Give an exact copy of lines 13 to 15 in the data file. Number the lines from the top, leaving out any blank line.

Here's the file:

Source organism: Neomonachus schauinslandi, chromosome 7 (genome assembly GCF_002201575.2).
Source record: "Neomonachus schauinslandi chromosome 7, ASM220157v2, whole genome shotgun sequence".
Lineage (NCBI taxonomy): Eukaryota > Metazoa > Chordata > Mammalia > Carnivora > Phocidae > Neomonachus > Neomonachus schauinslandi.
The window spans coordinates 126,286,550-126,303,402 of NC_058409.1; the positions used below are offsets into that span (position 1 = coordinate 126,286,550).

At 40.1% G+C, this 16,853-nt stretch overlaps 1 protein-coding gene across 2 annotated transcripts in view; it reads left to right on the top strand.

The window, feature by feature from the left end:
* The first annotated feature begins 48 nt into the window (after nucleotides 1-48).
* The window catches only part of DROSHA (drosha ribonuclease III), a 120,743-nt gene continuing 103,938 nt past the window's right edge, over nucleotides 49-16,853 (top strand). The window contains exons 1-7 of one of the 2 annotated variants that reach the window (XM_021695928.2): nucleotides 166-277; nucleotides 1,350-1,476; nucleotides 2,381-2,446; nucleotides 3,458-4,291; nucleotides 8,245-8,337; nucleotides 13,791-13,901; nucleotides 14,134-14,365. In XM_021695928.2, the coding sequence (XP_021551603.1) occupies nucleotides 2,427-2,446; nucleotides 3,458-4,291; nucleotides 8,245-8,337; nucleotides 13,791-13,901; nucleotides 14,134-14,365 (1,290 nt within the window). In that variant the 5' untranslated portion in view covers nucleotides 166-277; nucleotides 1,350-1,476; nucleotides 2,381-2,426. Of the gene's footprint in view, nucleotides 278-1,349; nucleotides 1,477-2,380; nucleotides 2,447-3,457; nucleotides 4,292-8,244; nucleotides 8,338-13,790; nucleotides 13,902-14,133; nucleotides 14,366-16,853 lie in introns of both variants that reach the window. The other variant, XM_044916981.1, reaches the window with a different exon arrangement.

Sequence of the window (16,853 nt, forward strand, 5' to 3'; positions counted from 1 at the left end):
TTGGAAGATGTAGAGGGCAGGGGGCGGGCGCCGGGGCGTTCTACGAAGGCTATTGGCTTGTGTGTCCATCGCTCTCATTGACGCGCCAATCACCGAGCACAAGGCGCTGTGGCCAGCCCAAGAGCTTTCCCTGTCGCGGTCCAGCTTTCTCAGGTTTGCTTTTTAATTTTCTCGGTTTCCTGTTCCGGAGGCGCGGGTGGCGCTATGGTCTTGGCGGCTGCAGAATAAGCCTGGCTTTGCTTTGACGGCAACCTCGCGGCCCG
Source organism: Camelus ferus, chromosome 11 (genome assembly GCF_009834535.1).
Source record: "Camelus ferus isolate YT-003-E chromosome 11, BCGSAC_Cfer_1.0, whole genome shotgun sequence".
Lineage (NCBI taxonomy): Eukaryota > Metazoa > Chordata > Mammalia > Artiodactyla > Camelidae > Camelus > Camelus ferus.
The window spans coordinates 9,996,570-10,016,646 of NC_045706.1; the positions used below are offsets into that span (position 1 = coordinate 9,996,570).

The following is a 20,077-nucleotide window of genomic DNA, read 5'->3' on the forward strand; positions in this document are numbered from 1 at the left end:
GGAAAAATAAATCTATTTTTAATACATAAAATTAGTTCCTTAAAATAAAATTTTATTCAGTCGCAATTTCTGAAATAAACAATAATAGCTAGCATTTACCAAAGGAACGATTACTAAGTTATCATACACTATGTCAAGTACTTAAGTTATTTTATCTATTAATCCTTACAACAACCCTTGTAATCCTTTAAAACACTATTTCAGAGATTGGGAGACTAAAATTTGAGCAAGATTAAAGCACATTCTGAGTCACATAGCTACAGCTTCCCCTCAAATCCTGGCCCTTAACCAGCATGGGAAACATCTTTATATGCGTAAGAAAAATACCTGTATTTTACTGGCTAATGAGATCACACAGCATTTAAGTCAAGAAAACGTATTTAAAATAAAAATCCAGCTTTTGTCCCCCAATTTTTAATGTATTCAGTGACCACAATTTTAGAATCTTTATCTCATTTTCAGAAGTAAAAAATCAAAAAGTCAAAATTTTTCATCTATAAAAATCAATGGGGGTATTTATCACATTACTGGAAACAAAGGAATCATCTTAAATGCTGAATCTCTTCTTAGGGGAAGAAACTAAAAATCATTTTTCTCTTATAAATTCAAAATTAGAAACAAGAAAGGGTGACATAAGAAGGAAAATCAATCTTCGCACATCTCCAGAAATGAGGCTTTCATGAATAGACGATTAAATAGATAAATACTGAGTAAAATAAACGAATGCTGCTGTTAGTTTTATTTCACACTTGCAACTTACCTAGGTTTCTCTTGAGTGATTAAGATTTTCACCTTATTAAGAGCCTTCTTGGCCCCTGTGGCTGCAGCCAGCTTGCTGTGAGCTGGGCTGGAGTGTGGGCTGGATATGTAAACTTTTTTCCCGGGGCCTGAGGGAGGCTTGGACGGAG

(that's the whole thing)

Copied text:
Lineage (NCBI taxonomy): Eukaryota > Metazoa > Chordata > Mammalia > Artiodactyla > Camelidae > Camelus > Camelus ferus.
The window spans coordinates 9,996,570-10,016,646 of NC_045706.1; the positions used below are offsets into that span (position 1 = coordinate 9,996,570).

The following is a 20,077-nucleotide window of genomic DNA, read 5'->3' on the forward strand; positions in this document are numbered from 1 at the left end: